Director: Steve James
Running Time: 2 hours
In his memoir Life Itself, Roger Ebert writes, "I was born inside the movie of my own life. I don't remember how I got into the movie, but it continues to entertain me." The thought of reviewing a documentary about the greatest film critic ever is a bit daunting. To be honest, I had never really read any of Ebert's reviews until his recent venture into the blogging world, when I became mesmerized by "the great one's" thoughts on film throughout cinematic history. The film "Life Itself" is based on Ebert's memoir, and gives us a peek into the personal side of this very public figure's life.
The editing of this film is fantastic - we see glimpses of Ebert's childhood and his early years at the Chicago Sun-Times as a journalist, before being fortuitously assigned to the movie desk. Fast forward to Ebert today, in a rehab facility, getting physical therapy after fracturing his hip. And just a few years prior, he underwent several jaw surgeries due to thyroid and salivary gland cancer. Although he could no longer speak during the making of this film (since 2007 he used a computerized voice system to speak), his attitude was unbelievably positive and his humor and sarcasm sharp as ever.
The "Siskel and Ebert" TV show years didn't paint either of them in the best light. The two were like mortal enemies who didn't respect each other's opinions, and in fact cared more about convincing the other to change his opinion than talking about a movie to the viewers. Over time, their relationship developed into a brotherly love, but the friction between these two kept the ratings high for so long, and their professional partnership ultimately defined their legacy.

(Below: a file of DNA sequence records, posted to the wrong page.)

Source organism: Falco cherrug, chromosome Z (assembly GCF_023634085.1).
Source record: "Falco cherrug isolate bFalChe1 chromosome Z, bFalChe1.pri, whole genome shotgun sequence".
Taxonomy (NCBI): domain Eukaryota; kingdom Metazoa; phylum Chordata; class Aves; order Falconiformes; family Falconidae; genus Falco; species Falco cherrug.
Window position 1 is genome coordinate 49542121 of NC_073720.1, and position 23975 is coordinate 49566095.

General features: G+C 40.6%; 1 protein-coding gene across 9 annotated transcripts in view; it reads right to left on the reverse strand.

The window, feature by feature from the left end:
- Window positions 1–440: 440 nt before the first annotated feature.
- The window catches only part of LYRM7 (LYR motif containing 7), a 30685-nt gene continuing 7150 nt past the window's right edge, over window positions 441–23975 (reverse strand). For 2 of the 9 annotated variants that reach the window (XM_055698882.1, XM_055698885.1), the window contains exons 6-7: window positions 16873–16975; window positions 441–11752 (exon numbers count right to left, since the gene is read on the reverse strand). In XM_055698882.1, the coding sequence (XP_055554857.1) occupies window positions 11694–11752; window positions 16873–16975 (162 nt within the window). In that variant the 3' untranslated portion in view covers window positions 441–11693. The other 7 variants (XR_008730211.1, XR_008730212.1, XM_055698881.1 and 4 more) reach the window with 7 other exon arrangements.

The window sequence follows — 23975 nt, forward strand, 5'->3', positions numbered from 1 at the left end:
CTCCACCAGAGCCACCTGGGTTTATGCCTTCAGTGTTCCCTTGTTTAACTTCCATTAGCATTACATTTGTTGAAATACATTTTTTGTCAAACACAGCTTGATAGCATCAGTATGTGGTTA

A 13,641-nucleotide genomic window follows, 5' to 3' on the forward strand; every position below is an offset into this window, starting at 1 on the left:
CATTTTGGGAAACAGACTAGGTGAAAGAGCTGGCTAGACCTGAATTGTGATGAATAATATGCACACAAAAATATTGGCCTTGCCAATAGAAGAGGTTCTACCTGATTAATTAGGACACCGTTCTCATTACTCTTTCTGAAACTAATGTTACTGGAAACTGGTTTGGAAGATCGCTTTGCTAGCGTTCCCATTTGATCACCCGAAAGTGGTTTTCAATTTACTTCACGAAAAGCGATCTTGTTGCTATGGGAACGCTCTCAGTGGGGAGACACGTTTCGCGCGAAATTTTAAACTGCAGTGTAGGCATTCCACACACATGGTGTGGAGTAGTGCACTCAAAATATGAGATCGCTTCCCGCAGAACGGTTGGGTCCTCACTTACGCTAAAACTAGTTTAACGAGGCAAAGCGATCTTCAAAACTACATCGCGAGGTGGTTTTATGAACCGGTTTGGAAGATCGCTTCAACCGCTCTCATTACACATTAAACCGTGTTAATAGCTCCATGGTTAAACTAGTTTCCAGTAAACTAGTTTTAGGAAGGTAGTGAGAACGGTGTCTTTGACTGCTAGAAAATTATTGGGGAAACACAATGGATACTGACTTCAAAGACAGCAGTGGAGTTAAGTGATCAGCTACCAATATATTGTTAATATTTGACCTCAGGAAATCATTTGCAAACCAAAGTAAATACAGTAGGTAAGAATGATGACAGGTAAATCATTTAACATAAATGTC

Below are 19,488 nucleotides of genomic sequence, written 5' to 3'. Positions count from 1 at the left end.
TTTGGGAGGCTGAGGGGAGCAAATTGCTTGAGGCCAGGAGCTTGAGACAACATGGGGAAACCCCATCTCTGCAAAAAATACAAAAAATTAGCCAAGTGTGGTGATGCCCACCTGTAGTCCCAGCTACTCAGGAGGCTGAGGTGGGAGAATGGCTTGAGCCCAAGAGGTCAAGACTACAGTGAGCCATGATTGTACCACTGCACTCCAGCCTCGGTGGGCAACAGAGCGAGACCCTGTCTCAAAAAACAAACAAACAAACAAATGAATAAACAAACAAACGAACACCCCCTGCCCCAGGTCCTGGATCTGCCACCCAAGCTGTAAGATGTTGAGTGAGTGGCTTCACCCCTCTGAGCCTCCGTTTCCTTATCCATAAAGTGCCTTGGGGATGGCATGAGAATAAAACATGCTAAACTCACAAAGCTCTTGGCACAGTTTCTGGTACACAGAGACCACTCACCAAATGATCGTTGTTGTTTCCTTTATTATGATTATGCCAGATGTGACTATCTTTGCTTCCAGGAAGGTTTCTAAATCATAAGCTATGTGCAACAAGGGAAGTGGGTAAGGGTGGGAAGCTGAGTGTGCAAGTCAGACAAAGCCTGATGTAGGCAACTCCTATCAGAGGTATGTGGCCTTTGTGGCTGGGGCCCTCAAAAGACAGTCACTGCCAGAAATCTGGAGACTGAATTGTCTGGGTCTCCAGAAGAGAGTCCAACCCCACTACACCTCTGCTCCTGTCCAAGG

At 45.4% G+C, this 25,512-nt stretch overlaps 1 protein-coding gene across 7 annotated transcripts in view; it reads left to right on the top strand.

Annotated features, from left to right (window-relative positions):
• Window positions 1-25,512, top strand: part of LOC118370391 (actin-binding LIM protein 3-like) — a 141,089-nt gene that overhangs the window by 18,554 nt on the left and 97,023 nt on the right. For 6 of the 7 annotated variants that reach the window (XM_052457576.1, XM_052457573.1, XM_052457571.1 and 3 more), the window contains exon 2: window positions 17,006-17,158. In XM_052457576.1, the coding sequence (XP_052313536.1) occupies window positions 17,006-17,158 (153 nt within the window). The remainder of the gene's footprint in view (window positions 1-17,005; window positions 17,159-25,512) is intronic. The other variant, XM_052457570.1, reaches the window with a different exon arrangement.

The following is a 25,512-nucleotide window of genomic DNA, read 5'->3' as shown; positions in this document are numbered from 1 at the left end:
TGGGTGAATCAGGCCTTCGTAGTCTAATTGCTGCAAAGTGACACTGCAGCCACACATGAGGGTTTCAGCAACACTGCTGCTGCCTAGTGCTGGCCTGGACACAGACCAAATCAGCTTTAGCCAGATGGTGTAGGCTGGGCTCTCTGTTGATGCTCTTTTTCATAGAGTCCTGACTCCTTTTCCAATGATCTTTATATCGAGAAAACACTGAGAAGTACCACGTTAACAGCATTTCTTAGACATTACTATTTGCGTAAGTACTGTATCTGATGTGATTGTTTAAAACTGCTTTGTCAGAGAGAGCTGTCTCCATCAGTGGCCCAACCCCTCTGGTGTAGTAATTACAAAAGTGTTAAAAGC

Stories about Ebert are told from colleagues, writers and directors like the other "great one," Martin Scorsese; filmmaker Ava DuVernay, whom I met at the RiverRun International Film Festival; A.O. Scott, film critic for the NY Times; and Richard Corliss, film critic for Time Magazine. These tales signify that he was clearly a respected and accomplished writer, winning a Pulitzer and all, but they talk about him as if he were gauche, a bit of a curmudgeon - until he met wife Chaz. The strength this woman has (she marched with Dr. MLK!) and the love she had for Ebert is so admirable. You will be hard-pressed not to tear up during the scenes she shares with him towards the end.
His blog and endeavors in the world of social media was his self-proclaimed "final chapter." Harnessing his energy into this project kept him motivated and going strong for as long as he did. Ebert said, "When you're doing something you're good at, you get in the zone. It sort of pushes troubles to the back of your mind." If you have any interest in film, I can't recommend seeing this movie enough. It is an honest and genuine narrative. Ebert's story of perseverance and hard work is an empowering one.